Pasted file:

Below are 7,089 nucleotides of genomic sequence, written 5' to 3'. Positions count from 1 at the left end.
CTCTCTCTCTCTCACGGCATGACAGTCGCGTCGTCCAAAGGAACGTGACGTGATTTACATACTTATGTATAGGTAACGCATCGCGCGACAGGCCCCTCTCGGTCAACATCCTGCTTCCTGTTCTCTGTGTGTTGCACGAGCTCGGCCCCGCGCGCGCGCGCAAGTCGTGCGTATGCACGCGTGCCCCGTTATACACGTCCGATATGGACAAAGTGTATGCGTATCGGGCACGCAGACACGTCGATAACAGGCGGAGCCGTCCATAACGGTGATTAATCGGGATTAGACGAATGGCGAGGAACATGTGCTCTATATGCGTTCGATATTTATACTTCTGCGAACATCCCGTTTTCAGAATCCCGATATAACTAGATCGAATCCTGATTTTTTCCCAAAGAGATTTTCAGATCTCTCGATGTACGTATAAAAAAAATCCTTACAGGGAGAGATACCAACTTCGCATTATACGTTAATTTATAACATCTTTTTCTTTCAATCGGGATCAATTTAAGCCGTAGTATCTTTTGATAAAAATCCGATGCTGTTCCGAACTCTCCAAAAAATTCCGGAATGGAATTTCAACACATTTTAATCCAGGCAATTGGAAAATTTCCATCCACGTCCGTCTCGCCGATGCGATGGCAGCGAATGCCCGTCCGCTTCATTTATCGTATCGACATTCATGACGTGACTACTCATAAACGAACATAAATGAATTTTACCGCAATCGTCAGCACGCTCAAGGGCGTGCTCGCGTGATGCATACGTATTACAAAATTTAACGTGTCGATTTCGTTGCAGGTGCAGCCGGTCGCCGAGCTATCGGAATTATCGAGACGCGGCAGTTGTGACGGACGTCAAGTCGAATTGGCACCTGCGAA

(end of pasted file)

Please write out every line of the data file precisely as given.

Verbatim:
Below are 7,089 nucleotides of genomic sequence, written 5' to 3'. Positions count from 1 at the left end.
CTCTCTCTCTCTCACGGCATGACAGTCGCGTCGTCCAAAGGAACGTGACGTGATTTACATACTTATGTATAGGTAACGCATCGCGCGACAGGCCCCTCTCGGTCAACATCCTGCTTCCTGTTCTCTGTGTGTTGCACGAGCTCGGCCCCGCGCGCGCGCGCAAGTCGTGCGTATGCACGCGTGCCCCGTTATACACGTCCGATATGGACAAAGTGTATGCGTATCGGGCACGCAGACACGTCGATAACAGGCGGAGCCGTCCATAACGGTGATTAATCGGGATTAGACGAATGGCGAGGAACATGTGCTCTATATGCGTTCGATATTTATACTTCTGCGAACATCCCGTTTTCAGAATCCCGATATAACTAGATCGAATCCTGATTTTTTCCCAAAGAGATTTTCAGATCTCTCGATGTACGTATAAAAAAAATCCTTACAGGGAGAGATACCAACTTCGCATTATACGTTAATTTATAACATCTTTTTCTTTCAATCGGGATCAATTTAAGCCGTAGTATCTTTTGATAAAAATCCGATGCTGTTCCGAACTCTCCAAAAAATTCCGGAATGGAATTTCAACACATTTTAATCCAGGCAATTGGAAAATTTCCATCCACGTCCGTCTCGCCGATGCGATGGCAGCGAATGCCCGTCCGCTTCATTTATCGTATCGACATTCATGACGTGACTACTCATAAACGAACATAAATGAATTTTACCGCAATCGTCAGCACGCTCAAGGGCGTGCTCGCGTGATGCATACGTATTACAAAATTTAACGTGTCGATTTCGTTGCAGGTGCAGCCGGTCGCCGAGCTATCGGAATTATCGAGACGCGGCAGTTGTGACGGACGTCAAGTCGAATTGGCACCTGCGAA